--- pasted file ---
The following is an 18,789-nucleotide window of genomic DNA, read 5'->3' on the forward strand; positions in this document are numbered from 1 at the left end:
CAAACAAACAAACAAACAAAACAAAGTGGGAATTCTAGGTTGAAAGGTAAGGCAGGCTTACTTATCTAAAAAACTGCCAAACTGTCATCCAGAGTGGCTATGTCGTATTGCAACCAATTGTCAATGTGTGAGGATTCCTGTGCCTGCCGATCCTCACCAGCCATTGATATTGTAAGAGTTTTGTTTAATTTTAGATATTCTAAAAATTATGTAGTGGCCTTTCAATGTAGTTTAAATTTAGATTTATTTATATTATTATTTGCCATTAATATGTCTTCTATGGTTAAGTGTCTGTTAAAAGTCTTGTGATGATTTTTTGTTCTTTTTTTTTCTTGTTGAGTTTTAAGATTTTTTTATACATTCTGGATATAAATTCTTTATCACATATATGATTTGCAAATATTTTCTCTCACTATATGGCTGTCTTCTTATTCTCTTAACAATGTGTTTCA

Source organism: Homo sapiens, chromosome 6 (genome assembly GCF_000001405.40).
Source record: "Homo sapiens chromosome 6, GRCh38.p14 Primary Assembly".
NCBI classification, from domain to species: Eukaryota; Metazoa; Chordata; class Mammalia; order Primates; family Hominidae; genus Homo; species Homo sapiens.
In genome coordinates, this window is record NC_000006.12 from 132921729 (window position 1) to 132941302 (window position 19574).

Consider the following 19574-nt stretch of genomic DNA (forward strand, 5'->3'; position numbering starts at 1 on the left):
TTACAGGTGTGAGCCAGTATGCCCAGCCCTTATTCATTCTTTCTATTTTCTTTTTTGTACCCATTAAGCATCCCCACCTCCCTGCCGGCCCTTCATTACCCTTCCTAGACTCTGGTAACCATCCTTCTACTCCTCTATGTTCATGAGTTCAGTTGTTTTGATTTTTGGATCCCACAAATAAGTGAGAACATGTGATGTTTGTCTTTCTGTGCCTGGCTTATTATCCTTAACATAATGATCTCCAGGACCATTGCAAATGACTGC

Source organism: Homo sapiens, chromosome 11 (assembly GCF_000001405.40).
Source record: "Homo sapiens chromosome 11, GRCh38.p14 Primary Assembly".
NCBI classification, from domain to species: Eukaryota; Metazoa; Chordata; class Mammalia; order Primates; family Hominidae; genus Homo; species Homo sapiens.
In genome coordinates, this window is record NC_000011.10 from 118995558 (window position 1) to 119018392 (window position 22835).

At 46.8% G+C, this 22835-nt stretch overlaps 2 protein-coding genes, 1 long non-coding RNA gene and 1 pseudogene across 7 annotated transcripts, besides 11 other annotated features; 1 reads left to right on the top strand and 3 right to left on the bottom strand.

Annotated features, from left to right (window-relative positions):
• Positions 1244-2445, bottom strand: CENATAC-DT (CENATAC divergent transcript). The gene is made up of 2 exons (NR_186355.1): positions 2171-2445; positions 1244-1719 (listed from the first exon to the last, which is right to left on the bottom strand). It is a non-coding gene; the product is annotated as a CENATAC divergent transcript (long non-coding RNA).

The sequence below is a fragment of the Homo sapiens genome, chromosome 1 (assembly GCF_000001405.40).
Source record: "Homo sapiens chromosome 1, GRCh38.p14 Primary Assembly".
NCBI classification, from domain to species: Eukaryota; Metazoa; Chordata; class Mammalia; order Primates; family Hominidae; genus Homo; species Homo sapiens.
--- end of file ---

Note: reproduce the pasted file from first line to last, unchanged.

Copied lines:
The following is an 18,789-nucleotide window of genomic DNA, read 5'->3' on the forward strand; positions in this document are numbered from 1 at the left end:
CAAACAAACAAACAAACAAAACAAAGTGGGAATTCTAGGTTGAAAGGTAAGGCAGGCTTACTTATCTAAAAAACTGCCAAACTGTCATCCAGAGTGGCTATGTCGTATTGCAACCAATTGTCAATGTGTGAGGATTCCTGTGCCTGCCGATCCTCACCAGCCATTGATATTGTAAGAGTTTTGTTTAATTTTAGATATTCTAAAAATTATGTAGTGGCCTTTCAATGTAGTTTAAATTTAGATTTATTTATATTATTATTTGCCATTAATATGTCTTCTATGGTTAAGTGTCTGTTAAAAGTCTTGTGATGATTTTTTGTTCTTTTTTTTTCTTGTTGAGTTTTAAGATTTTTTTATACATTCTGGATATAAATTCTTTATCACATATATGATTTGCAAATATTTTCTCTCACTATATGGCTGTCTTCTTATTCTCTTAACAATGTGTTTCA

Source organism: Homo sapiens, chromosome 6 (genome assembly GCF_000001405.40).
Source record: "Homo sapiens chromosome 6, GRCh38.p14 Primary Assembly".
NCBI classification, from domain to species: Eukaryota; Metazoa; Chordata; class Mammalia; order Primates; family Hominidae; genus Homo; species Homo sapiens.
In genome coordinates, this window is record NC_000006.12 from 132921729 (window position 1) to 132941302 (window position 19574).

Consider the following 19574-nt stretch of genomic DNA (forward strand, 5'->3'; position numbering starts at 1 on the left):
TTACAGGTGTGAGCCAGTATGCCCAGCCCTTATTCATTCTTTCTATTTTCTTTTTTGTACCCATTAAGCATCCCCACCTCCCTGCCGGCCCTTCATTACCCTTCCTAGACTCTGGTAACCATCCTTCTACTCCTCTATGTTCATGAGTTCAGTTGTTTTGATTTTTGGATCCCACAAATAAGTGAGAACATGTGATGTTTGTCTTTCTGTGCCTGGCTTATTATCCTTAACATAATGATCTCCAGGACCATTGCAAATGACTGC

Source organism: Homo sapiens, chromosome 11 (assembly GCF_000001405.40).
Source record: "Homo sapiens chromosome 11, GRCh38.p14 Primary Assembly".
NCBI classification, from domain to species: Eukaryota; Metazoa; Chordata; class Mammalia; order Primates; family Hominidae; genus Homo; species Homo sapiens.
In genome coordinates, this window is record NC_000011.10 from 118995558 (window position 1) to 119018392 (window position 22835).

At 46.8% G+C, this 22835-nt stretch overlaps 2 protein-coding genes, 1 long non-coding RNA gene and 1 pseudogene across 7 annotated transcripts, besides 11 other annotated features; 1 reads left to right on the top strand and 3 right to left on the bottom strand.

Annotated features, from left to right (window-relative positions):
• Positions 1244-2445, bottom strand: CENATAC-DT (CENATAC divergent transcript). The gene is made up of 2 exons (NR_186355.1): positions 2171-2445; positions 1244-1719 (listed from the first exon to the last, which is right to left on the bottom strand). It is a non-coding gene; the product is annotated as a CENATAC divergent transcript (long non-coding RNA).

The sequence below is a fragment of the Homo sapiens genome, chromosome 1 (assembly GCF_000001405.40).
Source record: "Homo sapiens chromosome 1, GRCh38.p14 Primary Assembly".
NCBI classification, from domain to species: Eukaryota; Metazoa; Chordata; class Mammalia; order Primates; family Hominidae; genus Homo; species Homo sapiens.